While we were pondering our next move, a Monster Truck stopped beside us. Its window rolled down, and a guy’s head poked from it to check out if we were ok. Of course, we felt like the stupid tourists that rented the wrong car because they don’t know what they’re doing.

– Are you guys ok? *said in a thick Russian-like accent*
– Yes, we were just checking the GPS. Do you think we should go on? *said in a thick almost-shitting-our-pants accent*
– Well, it would be ok if you’ve done this before. But you haven’t…
– Um, no. But do you think the road will be better going forward or…?
– Well, we don’t know. But we’re gonna find out.

And off they went into the milky mountain pass.

So we knew we had to go on. At least for the sake of our wounded pride.

As the milk got thicker, we realized that we were leading a caravan of cars. If someone got stuck, the caravan stopped and helped each other. Even if that meant leaving the warmth of the car for the coldness and iciness of the outside. It was a new feeling to me: a sort of sociable isolation. It was like the weather wanted to force you into yourself, but still you went out and happily helped others while still remaining covered (literally, with all your clothes, and mentally, the ominous silence of the snowstorm preventing any real conversation or interaction). Even inside the car, I remember riding with other people, but most of my memories are of me as if I were alone.

And that’s when I felt that I understood Icelandic music. 

Whenever I listen to it, it feels like a chance to reflect on yourself, who you are, where you’re standing, where you want to go. Even more so when I’m listening to it in a busy, warm place like Mexico, riding the Metrobus at peak hour. The contrast between the apparent coldness and subtlety of the music and the overwhelming heat and boisterousness of the Mexican public transport usually results in a pleasing but puzzling awareness of the self. An existential crisis with a killing soundtrack.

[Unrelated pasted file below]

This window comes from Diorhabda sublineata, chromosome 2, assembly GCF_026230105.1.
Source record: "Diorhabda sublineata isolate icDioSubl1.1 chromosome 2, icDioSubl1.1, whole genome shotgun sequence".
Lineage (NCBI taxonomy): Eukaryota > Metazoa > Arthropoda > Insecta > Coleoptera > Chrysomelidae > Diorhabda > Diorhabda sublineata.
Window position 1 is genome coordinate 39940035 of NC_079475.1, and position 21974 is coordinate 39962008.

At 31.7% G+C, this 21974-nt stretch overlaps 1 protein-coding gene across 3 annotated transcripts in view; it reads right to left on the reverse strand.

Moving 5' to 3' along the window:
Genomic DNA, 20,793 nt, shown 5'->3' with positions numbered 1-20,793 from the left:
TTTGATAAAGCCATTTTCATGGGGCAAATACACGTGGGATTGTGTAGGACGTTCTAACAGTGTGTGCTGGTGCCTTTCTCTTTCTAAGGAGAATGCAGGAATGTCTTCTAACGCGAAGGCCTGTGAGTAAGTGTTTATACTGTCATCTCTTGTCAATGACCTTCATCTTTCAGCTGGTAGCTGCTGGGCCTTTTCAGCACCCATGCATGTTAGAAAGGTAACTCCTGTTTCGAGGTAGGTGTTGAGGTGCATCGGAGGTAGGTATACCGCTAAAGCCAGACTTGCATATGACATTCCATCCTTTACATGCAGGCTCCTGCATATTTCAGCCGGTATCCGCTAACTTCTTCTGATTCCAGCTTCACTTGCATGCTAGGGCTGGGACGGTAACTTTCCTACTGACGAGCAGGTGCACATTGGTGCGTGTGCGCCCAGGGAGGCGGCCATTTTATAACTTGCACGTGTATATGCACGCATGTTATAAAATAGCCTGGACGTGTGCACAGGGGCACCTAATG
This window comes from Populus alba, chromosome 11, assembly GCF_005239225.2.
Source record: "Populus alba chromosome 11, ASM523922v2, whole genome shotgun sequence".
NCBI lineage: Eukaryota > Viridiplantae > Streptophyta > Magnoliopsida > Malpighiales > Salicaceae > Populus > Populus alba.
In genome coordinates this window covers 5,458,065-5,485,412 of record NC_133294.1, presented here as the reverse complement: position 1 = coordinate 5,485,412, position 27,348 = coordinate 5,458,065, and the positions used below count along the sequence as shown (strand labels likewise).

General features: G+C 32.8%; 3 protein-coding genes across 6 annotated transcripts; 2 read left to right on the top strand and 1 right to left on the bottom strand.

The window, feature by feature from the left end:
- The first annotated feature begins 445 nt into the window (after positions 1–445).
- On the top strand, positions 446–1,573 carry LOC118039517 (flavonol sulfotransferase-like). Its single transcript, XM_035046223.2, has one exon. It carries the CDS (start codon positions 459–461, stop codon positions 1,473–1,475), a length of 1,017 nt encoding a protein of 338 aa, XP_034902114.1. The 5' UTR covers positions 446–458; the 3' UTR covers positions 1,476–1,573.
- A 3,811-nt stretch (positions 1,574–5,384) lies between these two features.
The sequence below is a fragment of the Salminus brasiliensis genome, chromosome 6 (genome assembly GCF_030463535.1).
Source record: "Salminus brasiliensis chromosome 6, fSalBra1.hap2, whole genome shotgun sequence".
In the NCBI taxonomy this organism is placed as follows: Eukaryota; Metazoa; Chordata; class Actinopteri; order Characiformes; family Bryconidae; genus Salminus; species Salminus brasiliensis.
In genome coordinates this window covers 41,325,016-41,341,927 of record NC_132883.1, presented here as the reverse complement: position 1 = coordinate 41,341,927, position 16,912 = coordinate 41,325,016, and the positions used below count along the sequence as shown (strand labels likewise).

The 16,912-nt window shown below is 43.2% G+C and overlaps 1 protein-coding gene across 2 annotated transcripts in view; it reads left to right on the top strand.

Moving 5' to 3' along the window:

This is the “isolating component” of Icelandic music. But there’s also this very social component to it, not only in the music itself (all the different instruments and melodies, genres, languages…) but also in the scene. It is full of collaborations and interesting projects and experiments, and a palpable feeling of pride for their country. Just check out Ólafur’s “Island Songs” or Sigur Rós’ “Route One”. This element of their music gives a warm feeling to it, like when snowdrops finally start showing through the snow.

Of course, this understanding of Icelandic music was only a feeling. I’m no musician.

We still had to go through the mountain pass. Sometimes the music felt overwhelming, like it was distracting us from the unseen road ahead. Sometimes it helped in cutting the tension inside the car. By the end of our drive, I felt like I’ve listened to those CDs for a whole lifetime. Still to this day, when I play those albums, I have this feeling of also hearing the silence of the crazy wind.

That was probably my biggest take away from Icelandic culture: no matter how crazy or terrible the road feels, there’s beauty and music in it.

Which Icelandic artists are your favorites? Do you have survival stories from Iceland?

*Goes to sit under the air conditioner to imagine she’s back at Iceland.*

[This text was originally published in January 2019.]